An impressive new technical study by a group of experts was released on July 6 just before the hearing, titled “Keys Under Doormats: Mandating Insecurity by Requiring Government Access to All Data and Communications.” The new study highlights three general problems. Providing mandated access “would force a U-turn from the best practices now being deployed to make the Internet more secure.” Furthermore, building in exceptional access would substantially increase system complexity, “making security testing difficult and less effective.” Finally, exceptional access would create concentrated targets for bad actors: “Recent attacks on the United States Government Office of Personnel Management show how much harm can arise when many organizations rely on a single institution that itself has security vulnerabilities.”

One might perhaps wonder whether the technical experts are stretching a point by making such definitive statements. Based on my two decades of work on these issues, the technical experts say the same things in private as are written in blue ribbon reports. The passion that the most eminent technical experts show here is due to their conviction based on hard-fought experience, and not a lobbying ploy.


Third, the Review Group on Intelligence and Communications Technology report, released in December 2013, unanimously and clearly recommended that the U.S. government vigorously encourage the use of strong encryption, stating:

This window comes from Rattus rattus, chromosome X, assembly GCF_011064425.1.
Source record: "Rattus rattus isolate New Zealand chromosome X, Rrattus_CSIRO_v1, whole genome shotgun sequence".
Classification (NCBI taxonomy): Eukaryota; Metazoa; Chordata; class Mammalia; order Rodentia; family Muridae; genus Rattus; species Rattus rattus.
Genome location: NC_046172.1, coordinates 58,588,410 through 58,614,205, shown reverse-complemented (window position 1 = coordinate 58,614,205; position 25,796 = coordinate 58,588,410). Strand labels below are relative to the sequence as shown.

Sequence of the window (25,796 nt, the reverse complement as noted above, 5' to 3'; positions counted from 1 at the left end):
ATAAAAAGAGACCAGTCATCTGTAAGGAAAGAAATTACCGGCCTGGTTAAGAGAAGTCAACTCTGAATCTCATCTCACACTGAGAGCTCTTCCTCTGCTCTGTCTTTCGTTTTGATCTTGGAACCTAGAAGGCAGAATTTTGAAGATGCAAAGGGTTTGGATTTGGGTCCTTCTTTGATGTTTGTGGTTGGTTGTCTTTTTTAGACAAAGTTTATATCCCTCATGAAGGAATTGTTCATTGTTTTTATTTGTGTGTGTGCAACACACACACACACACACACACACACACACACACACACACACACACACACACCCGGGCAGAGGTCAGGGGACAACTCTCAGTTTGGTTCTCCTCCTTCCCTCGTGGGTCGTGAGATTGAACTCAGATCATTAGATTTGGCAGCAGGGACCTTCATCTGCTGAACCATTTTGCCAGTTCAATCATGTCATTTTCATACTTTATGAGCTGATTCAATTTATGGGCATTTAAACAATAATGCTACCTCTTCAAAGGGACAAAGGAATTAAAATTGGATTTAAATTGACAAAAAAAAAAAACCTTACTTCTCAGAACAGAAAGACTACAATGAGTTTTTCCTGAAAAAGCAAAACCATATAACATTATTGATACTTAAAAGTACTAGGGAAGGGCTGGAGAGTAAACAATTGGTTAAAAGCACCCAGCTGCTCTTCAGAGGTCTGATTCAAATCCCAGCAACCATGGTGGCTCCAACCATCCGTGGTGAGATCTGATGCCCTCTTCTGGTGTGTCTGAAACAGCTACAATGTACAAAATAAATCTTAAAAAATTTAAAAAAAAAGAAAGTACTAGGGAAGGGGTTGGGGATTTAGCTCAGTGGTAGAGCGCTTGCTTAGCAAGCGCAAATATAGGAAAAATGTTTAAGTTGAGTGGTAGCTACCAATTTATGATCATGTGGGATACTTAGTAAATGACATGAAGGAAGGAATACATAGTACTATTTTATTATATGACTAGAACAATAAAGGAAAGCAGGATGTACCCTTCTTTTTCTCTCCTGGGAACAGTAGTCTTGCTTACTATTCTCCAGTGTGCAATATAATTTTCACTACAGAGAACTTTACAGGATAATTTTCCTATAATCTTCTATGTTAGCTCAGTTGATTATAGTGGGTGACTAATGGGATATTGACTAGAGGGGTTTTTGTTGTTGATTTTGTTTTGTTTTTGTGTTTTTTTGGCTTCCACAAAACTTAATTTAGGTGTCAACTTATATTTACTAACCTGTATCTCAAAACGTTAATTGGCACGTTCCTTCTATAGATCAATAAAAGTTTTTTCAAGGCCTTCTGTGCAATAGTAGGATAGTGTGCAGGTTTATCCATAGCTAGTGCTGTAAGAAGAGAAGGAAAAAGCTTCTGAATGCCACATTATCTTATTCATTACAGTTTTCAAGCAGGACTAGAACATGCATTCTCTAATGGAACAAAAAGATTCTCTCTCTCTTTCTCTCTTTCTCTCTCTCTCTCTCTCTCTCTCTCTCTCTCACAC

We recommend that, regarding encryption, the US Government should:
(1) fully support and not undermine efforts to create encryption standards;
(2) not in any way subvert, undermine, weaken, or make vulnerable generally available commercial software; and
(3) increase the use of encryption and urge US companies to do so, in order to better protect data in transit, at rest, in the cloud, and in other storage.

With full awareness of the “going dark” concerns, we sharply criticized any attempt to introduce vulnerabilities into commercially available products and services, and found that even temporary vulnerabilities should be authorized only after administrationwide scrutiny. Based on the top-secret briefings and our experience, we found these policies would best fight cybercrime, improve cybersecurity, build trust in the global communications infrastructure, and promote national security.

At heart, providing access exceptions for U.S. law enforcement and intelligence agencies will be harmful, rather than helpful, to national security. The inability to directly access the content of a small fraction of these communications does not warrant the subsequent damage that would result to privacy and to U.S. economic, diplomatic, and security interests.

Special thanks to Justin Hemmings for assistance with this project.

This article is part of Future Tense, a collaboration among Arizona State University, New America, and Slate. Future Tense explores the ways emerging technologies affect society, policy, and culture. To read more, visit the Future Tense blog and the Future Tense home page. You can also follow us on Twitter.

Peter Swire is the Huang professor of law and ethics at the Georgia Institute of Technology, senior counsel with Alston & Bird LLP, and a cyber-fellow with New America.